Healthcare simulation aims to recreate elements of physical, situational, and psychological realism in a safe and controlled environment20 and offers a unique opportunity that is particularly well suited to assessment of patient-physician conversations regarding medical errors.21 Recently, educators have begun to use simulation technology to address error disclosure for trainees22–26 and practicing clinicians.27 This study aimed to assess error disclosure of health care providers at different levels of experience based on adherence to AHRQ disclosure safe practice guidelines during a simulation scenario. We hypothesized that our participants will be suboptimal in their performance across a range of clinical experience. Secondarily, we hypothesized that immersive simulation using a high-fidelity mannequin simulator can be used to assess clinicians' overall error disclosure performance.

Back to Top | Article Outline

METHODS

This was a prospective cohort study conducted at a US medical school with an affiliated 4-year emergency medicine (EM) residency from October 2012 to November 2013. This study received a waiver of consent from our institutional review board.

Back to Top | Article Outline

Participant Recruitment

Health care provider groups included third-year medical students (MSs), junior EM residents (PGY 1–2), senior EM residents (PGY 3–4), and attending EM physicians. At our institution, third-year MSs participated in a mandatory 12-week simulation course in which the current research scenario was incorporated into the existing curriculum. All participants were informed that performance in the research simulation scenario would have no effect on evaluations. Resident physicians received 1 hour of didactic credit as an incentive to participate in the study. Attending faculty received credit for 1 hour of required academic participation. Residents and faculty physicians were excluded from participation if they had previous exposure to the research scenario during the MS course. Neither the medical school nor the residency program had formal didactics or curricula in error disclosure before the implementation of this study.

Back to Top | Article Outline

Scenario Design and Execution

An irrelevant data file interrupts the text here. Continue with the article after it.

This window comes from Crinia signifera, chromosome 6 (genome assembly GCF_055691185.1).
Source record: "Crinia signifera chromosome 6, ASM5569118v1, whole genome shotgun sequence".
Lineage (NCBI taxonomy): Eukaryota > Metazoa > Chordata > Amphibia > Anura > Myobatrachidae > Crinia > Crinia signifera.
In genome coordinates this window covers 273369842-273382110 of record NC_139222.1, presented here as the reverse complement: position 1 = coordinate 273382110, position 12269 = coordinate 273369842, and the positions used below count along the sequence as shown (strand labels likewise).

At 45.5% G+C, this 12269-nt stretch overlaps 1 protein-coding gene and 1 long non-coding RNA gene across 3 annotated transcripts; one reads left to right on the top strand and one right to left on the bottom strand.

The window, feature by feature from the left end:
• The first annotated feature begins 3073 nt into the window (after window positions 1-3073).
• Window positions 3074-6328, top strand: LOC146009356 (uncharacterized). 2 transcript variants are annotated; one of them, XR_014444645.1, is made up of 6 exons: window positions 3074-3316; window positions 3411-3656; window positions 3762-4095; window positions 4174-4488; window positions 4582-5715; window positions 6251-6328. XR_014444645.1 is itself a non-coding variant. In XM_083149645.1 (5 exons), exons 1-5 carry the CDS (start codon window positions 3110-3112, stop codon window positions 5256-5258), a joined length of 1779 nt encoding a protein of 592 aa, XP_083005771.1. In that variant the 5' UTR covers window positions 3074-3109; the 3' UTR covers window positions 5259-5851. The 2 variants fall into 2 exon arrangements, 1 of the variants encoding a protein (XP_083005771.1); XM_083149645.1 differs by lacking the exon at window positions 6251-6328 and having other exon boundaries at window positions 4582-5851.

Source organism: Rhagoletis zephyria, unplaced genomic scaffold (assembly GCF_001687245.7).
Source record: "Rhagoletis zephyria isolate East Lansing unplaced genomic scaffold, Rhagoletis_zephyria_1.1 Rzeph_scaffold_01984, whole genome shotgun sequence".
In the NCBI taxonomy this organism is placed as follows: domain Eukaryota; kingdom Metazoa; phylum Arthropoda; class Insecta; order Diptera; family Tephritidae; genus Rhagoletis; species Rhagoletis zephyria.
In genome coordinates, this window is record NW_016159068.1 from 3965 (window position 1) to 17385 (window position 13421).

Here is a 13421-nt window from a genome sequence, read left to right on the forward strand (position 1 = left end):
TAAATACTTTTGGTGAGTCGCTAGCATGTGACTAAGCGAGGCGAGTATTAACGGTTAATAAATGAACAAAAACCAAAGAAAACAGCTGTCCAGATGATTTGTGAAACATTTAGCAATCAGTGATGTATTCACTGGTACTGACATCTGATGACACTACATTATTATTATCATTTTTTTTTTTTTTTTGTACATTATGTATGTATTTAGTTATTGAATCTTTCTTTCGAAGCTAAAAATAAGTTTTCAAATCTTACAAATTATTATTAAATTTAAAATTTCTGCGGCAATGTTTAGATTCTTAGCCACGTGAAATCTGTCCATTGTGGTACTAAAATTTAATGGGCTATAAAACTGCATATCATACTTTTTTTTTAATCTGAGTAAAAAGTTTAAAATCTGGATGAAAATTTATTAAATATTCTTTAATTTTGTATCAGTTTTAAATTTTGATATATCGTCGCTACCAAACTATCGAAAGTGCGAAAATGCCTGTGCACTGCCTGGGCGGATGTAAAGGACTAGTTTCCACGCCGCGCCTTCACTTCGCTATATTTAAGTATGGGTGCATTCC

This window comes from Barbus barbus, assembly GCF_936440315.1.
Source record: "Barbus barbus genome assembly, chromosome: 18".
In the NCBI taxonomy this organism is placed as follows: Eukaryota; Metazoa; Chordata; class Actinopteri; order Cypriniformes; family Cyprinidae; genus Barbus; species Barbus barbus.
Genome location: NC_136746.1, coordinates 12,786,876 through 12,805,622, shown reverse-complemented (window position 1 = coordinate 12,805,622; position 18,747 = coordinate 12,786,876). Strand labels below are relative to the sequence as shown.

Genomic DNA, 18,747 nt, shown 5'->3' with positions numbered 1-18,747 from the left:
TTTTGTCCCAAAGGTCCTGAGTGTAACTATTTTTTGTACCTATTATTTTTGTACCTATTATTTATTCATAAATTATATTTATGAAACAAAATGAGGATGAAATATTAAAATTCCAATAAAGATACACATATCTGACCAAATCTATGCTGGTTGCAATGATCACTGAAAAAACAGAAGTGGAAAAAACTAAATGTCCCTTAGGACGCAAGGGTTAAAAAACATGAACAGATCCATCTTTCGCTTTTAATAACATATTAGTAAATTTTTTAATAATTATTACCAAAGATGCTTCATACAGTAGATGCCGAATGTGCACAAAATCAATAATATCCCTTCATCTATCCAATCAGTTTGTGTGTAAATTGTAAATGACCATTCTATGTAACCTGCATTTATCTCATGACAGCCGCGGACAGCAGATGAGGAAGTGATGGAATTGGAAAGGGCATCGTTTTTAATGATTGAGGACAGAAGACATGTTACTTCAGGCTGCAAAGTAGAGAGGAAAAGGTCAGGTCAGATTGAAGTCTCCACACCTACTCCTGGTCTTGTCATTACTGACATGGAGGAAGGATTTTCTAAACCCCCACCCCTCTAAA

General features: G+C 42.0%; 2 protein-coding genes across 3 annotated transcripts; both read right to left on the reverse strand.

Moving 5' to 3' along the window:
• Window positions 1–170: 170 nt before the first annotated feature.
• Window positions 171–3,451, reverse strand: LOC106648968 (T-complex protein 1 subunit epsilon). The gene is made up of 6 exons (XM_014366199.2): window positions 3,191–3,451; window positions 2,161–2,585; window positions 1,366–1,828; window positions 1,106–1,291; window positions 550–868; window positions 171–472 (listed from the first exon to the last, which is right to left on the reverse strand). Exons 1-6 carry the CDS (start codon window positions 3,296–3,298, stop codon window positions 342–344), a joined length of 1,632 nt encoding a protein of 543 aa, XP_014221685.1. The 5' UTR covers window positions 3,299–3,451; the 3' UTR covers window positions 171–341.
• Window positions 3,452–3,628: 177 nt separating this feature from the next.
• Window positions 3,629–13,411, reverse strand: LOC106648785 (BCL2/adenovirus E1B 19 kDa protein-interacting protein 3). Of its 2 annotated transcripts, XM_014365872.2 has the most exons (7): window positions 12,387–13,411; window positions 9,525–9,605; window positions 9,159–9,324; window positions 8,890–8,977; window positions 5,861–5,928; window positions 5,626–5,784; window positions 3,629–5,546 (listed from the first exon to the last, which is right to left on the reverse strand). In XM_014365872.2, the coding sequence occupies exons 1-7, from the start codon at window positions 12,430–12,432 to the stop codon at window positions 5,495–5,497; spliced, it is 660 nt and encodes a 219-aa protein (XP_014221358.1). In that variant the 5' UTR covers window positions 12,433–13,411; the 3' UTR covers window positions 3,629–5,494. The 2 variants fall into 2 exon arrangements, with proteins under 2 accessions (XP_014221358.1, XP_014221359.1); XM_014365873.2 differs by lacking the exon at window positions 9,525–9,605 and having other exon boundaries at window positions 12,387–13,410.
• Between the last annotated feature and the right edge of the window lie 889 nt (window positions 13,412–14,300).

The research scenario (Appendix 1) was created based on an actual patient case, was reviewed by the authors, and rehearsed in the simulation laboratory before the initiation of the study. The same four simulation-trained faculty members served as the patient voice and case facilitator operating the computer program throughout the study. The facilitator voiced similarly scripted lines during all cases. All simulation scenarios were conducted in a simulation laboratory using a SimMan 3G (Laerdal, Stavanger, Norway) high-fidelity mannequin. The simulation laboratory treatment room replicated an emergency department patient care room with the availability of telemetry, blood pressure, and oxygen saturation monitoring. Electrocardiogram (ECG) and laboratory results were displayed to the participants on a large LCD monitor. Due to the complexity of the case and anticipated higher cognitive load, MSs completed scenarios in teams of four. One student was assigned as the team leader who was solely responsible for communication and discussion with the patient and only that student's discussion was scored for the purposes of error disclosure. All residents and attending faculty completed the scenario individually. An author (A.C.) was present in the treatment room as the confederate nurse for all scenarios. All scenarios were video recorded in their entirety.

Back to Top | Article Outline

Scenario Scene

The patient is a 40-year-old man with a history of asthma and several food allergies including anaphylaxis to peanuts. He normally carries his EpiPen but did not have it with him while he ate at a Chinese restaurant where he believes he ate a dish fried in peanut oil. The incident occurs in close proximity to the hospital (<5-minute transport). He calls 9-1-1 and emergency medical services transports him directly to the hospital with no interventions. Upon arrival to the emergency department, he complains of throat swelling and mild difficulty with breathing. His vital signs are notable for a pulse of 110 beats per minute, respiratory rate of 32 breaths per minute, blood pressure of 96/42 mm Hg, and oxygen saturation of 92%. Physical examination findings present on the mannequin include tongue swelling and expiratory wheezing.